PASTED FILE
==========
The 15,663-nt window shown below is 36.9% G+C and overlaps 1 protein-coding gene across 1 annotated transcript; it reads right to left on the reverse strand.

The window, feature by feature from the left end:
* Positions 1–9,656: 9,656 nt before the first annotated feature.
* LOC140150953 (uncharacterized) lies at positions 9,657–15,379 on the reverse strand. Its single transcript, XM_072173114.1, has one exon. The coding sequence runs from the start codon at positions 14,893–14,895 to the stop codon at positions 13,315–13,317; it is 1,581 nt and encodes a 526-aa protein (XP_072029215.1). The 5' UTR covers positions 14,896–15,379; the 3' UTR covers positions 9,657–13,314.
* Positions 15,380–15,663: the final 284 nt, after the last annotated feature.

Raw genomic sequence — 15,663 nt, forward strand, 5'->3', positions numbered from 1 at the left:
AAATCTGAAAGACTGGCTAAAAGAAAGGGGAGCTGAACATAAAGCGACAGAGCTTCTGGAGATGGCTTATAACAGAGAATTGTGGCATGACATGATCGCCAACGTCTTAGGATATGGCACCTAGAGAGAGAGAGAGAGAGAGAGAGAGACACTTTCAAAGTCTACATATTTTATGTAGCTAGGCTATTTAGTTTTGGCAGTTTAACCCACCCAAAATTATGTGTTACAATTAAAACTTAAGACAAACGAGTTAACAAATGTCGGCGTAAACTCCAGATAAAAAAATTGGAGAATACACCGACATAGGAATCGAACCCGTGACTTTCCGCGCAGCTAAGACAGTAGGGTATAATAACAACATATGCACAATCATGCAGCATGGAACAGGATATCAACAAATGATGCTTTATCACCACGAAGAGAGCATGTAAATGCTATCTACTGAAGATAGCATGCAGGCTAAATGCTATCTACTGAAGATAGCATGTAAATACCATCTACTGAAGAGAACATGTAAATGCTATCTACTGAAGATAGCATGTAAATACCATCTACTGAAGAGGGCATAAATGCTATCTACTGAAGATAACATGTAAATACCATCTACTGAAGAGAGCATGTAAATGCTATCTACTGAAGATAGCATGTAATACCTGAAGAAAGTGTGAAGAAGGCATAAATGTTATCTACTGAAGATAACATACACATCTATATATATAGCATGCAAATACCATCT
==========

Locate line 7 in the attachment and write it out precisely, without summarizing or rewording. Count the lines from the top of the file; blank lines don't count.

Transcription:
AAATCTGAAAGACTGGCTAAAAGAAAGGGGAGCTGAACATAAAGCGACAGAGCTTCTGGAGATGGCTTATAACAGAGAATTGTGGCATGACATGATCGCCAACGTCTTAGGATATGGCACCTAGAGAGAGAGAGAGAGAGAGAGAGAGACACTTTCAAAGTCTACATATTTTATGTAGCTAGGCTATTTAGTTTTGGCAGTTTAACCCACCCAAAATTATGTGTTACAATTAAAACTTAAGACAAACGAGTTAACAAATGTCGGCGTAAACTCCAGATAAAAAAATTGGAGAATACACCGACATAGGAATCGAACCCGTGACTTTCCGCGCAGCTAAGACAGTAGGGTATAATAACAACATATGCACAATCATGCAGCATGGAACAGGATATCAACAAATGATGCTTTATCACCACGAAGAGAGCATGTAAATGCTATCTACTGAAGATAGCATGCAGGCTAAATGCTATCTACTGAAGATAGCATGTAAATACCATCTACTGAAGAGAACATGTAAATGCTATCTACTGAAGATAGCATGTAAATACCATCTACTGAAGAGGGCATAAATGCTATCTACTGAAGATAACATGTAAATACCATCTACTGAAGAGAGCATGTAAATGCTATCTACTGAAGATAGCATGTAATACCTGAAGAAAGTGTGAAGAAGGCATAAATGTTATCTACTGAAGATAACATACACATCTATATATATAGCATGCAAATACCATCT